Last modified on 13 April 2014, at 02:54

Garry Kasparov

Garry Kasparov

Garry Kimovich Kasparov (Armenian: Գարրի Գասպարով; Russian: Га́рри Ки́мович Каспа́ров, pronounced with stress falling on the second syllable: kas-PA-rov) (born April 13, 1963) is a chess grandmaster and one of the strongest chess players in history.

SourcedEdit

  • In conclusion, if you want to unravel the multitude of secrets of chess then don't begrudge the time.
    • Learn Chess with Gary Kasparov
  • The public must come to see that chess is a violent sport. Chess is mental torture.
    • As quoted in Martin Amis's review of "Kasparov-Short" by Raymond Sheene, Independent on Sunday, November 1995.

How Life Imitates Chess (2007)Edit

  • Having spent a lifetime analyzing the game of chess and comparing the capacity of computers to the capacity of the human brain, I've often wondered, where does our success come from? The answer is synthesis, the ability to combine creativity and calculation, art and science, into a whole that is much greater than the sum of its parts. Chess is a unique cognitive nexus, a place where art and science come together in the human mind, and are then refined and improved by experience.
    • Opening Gambit, Why Chess?, p. 4
  • It's not enough to be talented. It's not enough to work hard and to study late into the night. You must also become intimately aware of the methods you use to reach your decisions.
    • Part I, Chapter 1, The Lesson, p. 14
  • With each success the ability to change is reduced. My longtime friend and coach Grandmaster Yuri Dokhoian, aptly compared it to being dipped in bronze. Each victory added another coat.
    • Part I, Chapter 2, Strategy, p. 34
  • This obligation to move can be a burden to a player without strategic vision.
    • Part I, Chapter 3, Strategy And Tactics At Work, p. 36
  • You must also have a sense of when to stop.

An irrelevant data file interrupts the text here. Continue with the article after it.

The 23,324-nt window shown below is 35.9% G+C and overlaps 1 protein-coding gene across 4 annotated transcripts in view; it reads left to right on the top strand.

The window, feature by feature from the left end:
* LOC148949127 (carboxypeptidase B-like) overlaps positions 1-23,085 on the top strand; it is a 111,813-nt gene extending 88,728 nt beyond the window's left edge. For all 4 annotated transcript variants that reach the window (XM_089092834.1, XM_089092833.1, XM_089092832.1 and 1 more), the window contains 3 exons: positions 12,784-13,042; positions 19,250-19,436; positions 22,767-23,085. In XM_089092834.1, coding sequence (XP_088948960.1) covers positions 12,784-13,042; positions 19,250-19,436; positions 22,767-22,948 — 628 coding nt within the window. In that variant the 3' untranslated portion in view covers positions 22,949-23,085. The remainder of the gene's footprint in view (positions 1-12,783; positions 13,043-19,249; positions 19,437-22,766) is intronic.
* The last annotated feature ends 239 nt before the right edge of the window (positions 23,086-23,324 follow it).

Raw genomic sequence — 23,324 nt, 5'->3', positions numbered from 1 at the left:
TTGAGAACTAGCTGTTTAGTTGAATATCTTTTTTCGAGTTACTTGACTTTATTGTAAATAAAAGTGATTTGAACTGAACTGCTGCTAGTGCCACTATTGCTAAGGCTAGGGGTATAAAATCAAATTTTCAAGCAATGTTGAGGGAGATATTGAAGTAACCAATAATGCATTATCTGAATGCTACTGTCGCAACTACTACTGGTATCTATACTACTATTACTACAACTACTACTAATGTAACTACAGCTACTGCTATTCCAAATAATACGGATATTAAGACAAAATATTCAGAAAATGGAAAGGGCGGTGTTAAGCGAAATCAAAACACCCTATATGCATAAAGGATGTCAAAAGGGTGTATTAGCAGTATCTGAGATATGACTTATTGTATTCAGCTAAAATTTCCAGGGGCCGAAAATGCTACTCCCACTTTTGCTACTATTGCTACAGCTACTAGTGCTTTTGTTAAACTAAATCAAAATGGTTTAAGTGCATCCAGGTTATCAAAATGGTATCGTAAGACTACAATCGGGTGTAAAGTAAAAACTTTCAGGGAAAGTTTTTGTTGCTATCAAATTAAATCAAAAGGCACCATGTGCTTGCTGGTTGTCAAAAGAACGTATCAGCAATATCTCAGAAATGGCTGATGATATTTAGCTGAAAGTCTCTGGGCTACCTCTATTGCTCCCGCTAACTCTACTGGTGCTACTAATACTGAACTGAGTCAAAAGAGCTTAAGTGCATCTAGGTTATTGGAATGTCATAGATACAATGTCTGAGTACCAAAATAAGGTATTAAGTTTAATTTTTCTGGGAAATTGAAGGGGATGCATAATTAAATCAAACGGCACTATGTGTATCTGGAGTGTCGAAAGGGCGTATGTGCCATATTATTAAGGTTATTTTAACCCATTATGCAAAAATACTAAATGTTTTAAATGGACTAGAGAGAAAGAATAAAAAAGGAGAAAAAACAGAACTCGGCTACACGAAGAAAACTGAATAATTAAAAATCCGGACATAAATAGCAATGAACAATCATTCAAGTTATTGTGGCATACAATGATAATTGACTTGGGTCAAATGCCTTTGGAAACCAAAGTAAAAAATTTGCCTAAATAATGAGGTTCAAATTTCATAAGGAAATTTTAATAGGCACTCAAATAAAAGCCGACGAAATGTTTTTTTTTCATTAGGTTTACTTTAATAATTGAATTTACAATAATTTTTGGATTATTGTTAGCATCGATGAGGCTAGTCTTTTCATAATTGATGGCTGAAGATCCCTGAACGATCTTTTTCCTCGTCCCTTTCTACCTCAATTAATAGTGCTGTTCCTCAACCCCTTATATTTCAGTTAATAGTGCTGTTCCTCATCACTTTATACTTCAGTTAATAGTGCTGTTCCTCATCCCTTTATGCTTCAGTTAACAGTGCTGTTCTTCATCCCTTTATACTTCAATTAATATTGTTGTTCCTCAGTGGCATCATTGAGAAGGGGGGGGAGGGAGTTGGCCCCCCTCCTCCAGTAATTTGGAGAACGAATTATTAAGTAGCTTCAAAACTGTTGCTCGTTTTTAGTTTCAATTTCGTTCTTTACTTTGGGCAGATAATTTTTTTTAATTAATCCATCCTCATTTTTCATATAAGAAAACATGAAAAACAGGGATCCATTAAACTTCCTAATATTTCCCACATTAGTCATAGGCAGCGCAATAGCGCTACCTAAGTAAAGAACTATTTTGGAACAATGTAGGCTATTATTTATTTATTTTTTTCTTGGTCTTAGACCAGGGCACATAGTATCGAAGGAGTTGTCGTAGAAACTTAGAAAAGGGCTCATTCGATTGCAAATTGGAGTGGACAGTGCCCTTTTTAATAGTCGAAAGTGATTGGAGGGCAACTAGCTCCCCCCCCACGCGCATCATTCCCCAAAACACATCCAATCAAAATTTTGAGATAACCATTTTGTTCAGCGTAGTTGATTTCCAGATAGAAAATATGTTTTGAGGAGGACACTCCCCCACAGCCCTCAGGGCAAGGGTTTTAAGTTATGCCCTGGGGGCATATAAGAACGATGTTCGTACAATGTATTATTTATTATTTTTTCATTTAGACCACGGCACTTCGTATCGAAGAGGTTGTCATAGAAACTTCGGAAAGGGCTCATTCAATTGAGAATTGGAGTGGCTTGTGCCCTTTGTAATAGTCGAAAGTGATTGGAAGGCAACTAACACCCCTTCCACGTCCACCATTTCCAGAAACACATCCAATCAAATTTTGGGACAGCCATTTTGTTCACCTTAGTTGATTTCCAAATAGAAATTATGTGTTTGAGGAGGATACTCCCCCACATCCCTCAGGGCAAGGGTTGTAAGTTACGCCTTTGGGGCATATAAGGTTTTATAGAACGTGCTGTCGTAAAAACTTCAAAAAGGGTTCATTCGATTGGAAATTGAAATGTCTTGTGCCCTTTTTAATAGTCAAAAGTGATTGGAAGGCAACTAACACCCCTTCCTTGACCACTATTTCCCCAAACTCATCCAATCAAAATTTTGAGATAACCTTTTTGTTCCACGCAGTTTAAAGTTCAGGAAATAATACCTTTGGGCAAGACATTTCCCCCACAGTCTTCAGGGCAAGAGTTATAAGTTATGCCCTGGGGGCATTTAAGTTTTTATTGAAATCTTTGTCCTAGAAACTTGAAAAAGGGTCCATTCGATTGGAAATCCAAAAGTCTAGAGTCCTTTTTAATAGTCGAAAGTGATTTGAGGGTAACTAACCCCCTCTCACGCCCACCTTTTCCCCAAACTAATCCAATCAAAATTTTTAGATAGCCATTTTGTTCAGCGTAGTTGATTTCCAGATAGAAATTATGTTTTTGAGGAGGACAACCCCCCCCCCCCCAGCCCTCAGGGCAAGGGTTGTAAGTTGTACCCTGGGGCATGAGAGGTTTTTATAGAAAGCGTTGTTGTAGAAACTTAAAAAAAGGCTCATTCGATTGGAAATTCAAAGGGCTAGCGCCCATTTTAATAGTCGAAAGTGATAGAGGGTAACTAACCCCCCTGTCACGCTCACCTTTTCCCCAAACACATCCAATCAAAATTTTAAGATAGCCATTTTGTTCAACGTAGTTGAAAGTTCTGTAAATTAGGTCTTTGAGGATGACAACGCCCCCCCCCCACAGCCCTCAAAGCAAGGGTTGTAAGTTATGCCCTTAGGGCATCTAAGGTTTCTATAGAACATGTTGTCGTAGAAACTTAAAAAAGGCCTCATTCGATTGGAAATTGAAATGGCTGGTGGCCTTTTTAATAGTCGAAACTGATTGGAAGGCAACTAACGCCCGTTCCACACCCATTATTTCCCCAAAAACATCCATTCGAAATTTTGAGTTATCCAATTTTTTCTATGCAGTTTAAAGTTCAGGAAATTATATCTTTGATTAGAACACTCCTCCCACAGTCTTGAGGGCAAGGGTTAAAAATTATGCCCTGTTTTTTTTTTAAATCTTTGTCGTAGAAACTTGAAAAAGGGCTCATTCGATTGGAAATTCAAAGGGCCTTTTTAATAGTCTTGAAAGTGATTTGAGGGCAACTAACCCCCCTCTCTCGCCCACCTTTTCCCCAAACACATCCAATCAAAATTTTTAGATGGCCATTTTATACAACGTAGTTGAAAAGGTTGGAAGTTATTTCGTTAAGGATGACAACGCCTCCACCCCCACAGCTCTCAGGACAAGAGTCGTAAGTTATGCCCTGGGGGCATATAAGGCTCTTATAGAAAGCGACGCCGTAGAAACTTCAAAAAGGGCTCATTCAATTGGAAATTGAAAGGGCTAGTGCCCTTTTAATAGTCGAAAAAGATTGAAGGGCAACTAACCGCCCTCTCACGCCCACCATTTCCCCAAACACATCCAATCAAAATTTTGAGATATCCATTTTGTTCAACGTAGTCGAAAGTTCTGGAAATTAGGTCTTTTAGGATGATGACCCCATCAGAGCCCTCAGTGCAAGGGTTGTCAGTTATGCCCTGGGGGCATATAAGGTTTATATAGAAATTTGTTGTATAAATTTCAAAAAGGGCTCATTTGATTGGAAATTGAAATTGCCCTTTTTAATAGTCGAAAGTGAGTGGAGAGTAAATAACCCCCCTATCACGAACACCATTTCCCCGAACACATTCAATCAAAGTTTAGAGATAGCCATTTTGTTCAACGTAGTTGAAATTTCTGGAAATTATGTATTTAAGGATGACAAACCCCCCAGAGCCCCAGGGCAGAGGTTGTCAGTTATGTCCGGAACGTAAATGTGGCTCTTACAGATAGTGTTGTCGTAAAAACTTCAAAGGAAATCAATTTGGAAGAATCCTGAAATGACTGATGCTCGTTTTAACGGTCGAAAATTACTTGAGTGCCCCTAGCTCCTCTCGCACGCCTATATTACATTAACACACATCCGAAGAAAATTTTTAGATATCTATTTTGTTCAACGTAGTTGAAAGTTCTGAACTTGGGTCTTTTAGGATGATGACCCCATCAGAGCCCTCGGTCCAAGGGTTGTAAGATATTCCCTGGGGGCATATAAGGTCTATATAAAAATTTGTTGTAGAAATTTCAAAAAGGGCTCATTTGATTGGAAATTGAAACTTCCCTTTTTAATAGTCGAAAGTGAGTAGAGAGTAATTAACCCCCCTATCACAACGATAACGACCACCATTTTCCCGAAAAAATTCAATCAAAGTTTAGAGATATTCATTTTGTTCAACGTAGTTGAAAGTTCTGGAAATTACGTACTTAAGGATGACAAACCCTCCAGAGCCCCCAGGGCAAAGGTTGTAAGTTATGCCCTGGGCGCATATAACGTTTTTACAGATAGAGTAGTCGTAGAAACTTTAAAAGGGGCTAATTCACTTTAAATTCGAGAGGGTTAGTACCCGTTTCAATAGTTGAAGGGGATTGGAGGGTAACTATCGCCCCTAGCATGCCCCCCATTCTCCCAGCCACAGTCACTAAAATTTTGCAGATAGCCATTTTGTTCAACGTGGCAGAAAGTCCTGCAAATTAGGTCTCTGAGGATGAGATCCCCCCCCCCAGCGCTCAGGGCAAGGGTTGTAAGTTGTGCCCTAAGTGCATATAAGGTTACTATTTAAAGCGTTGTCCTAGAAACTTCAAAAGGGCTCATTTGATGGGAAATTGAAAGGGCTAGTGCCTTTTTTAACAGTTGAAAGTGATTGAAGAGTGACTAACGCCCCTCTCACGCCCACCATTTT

• Part I, Chapter 4, Calculation, p. 51
  • For inspiration I look to those great players who consistently found original ways to shock their opponents. None did this better than the eighth world champion, Mikhail Tal. The "Magician of Riga" rose to become champion in 1960 at age twenty-three and became famous for his aggressive, volatile play.
    • Part I, Chapter 5, Talent, p. 60-61
  • Everyone, at any age, has talents that aren't fully developed-even those who reach the top of their profession.
    • Part I, Chapter 6, Preparation, p. 69
  • We think about time as something not to waste, not as something to invest.
    • Part II, Chapter 7, MTQ: Material, Time, Quality, p. 93
  • In chess, bigamy is acceptable but monarchy is absolute.
    • Part II, Chapter 8, Exchanges And Imbalances, p. 102
  • I like to say that the attacker always has the advantage.
    • Part II, Chapter 10, The Attacker's Advantage, p. 122
  • If you're already in a fight, you want the first blow to be the last and you had better be the one to throw it.
    • Part II, Chapter 10, The Attacker's Advantage, p. 130
  • Question the status quo at all times, especially when things are going well.
    • Part III, Chapter 11, Question Success, p. 135
  • Solving new problems is what keeps us moving forward as individuals and as a society, so don't back down.
    • Part III, Chapter 13, Man Vs. Machine, p. 170
  • Caissa, the goddess of chess, had punished me for my conservative play, for betraying my nature.
    • Part III, Chapter 15, Crisis Point, p. 188
  • We have to always look ahead enough moves to be well prepared, even for victory!
    • Part III, Epilogue, p. 204

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